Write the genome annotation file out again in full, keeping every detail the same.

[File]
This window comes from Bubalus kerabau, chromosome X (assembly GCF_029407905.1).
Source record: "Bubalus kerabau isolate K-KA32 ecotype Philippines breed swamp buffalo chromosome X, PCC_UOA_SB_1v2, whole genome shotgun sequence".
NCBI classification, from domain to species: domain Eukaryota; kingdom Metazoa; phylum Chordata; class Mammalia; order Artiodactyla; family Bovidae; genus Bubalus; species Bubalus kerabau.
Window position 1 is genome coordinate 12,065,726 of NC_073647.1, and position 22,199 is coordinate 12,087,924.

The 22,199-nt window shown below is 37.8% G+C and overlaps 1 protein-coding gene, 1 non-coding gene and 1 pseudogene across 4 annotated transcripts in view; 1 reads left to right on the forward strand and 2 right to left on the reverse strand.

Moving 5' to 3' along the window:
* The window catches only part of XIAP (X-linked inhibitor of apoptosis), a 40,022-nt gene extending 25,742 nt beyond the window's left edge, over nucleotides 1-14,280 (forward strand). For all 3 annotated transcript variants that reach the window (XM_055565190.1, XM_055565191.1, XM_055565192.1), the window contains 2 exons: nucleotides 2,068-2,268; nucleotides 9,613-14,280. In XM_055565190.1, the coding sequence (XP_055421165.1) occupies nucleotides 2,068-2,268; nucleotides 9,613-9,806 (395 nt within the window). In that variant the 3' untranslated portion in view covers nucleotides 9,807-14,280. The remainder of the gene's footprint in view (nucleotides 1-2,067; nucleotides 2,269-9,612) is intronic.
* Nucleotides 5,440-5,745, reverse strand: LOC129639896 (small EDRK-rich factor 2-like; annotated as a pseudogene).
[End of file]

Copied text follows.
This window comes from Bubalus kerabau, chromosome X (assembly GCF_029407905.1).
Source record: "Bubalus kerabau isolate K-KA32 ecotype Philippines breed swamp buffalo chromosome X, PCC_UOA_SB_1v2, whole genome shotgun sequence".
NCBI classification, from domain to species: domain Eukaryota; kingdom Metazoa; phylum Chordata; class Mammalia; order Artiodactyla; family Bovidae; genus Bubalus; species Bubalus kerabau.
Window position 1 is genome coordinate 12,065,726 of NC_073647.1, and position 22,199 is coordinate 12,087,924.

The 22,199-nt window shown below is 37.8% G+C and overlaps 1 protein-coding gene, 1 non-coding gene and 1 pseudogene across 4 annotated transcripts in view; 1 reads left to right on the forward strand and 2 right to left on the reverse strand.

Moving 5' to 3' along the window:
* The window catches only part of XIAP (X-linked inhibitor of apoptosis), a 40,022-nt gene extending 25,742 nt beyond the window's left edge, over nucleotides 1-14,280 (forward strand). For all 3 annotated transcript variants that reach the window (XM_055565190.1, XM_055565191.1, XM_055565192.1), the window contains 2 exons: nucleotides 2,068-2,268; nucleotides 9,613-14,280. In XM_055565190.1, the coding sequence (XP_055421165.1) occupies nucleotides 2,068-2,268; nucleotides 9,613-9,806 (395 nt within the window). In that variant the 3' untranslated portion in view covers nucleotides 9,807-14,280. The remainder of the gene's footprint in view (nucleotides 1-2,067; nucleotides 2,269-9,612) is intronic.
* Nucleotides 5,440-5,745, reverse strand: LOC129639896 (small EDRK-rich factor 2-like; annotated as a pseudogene).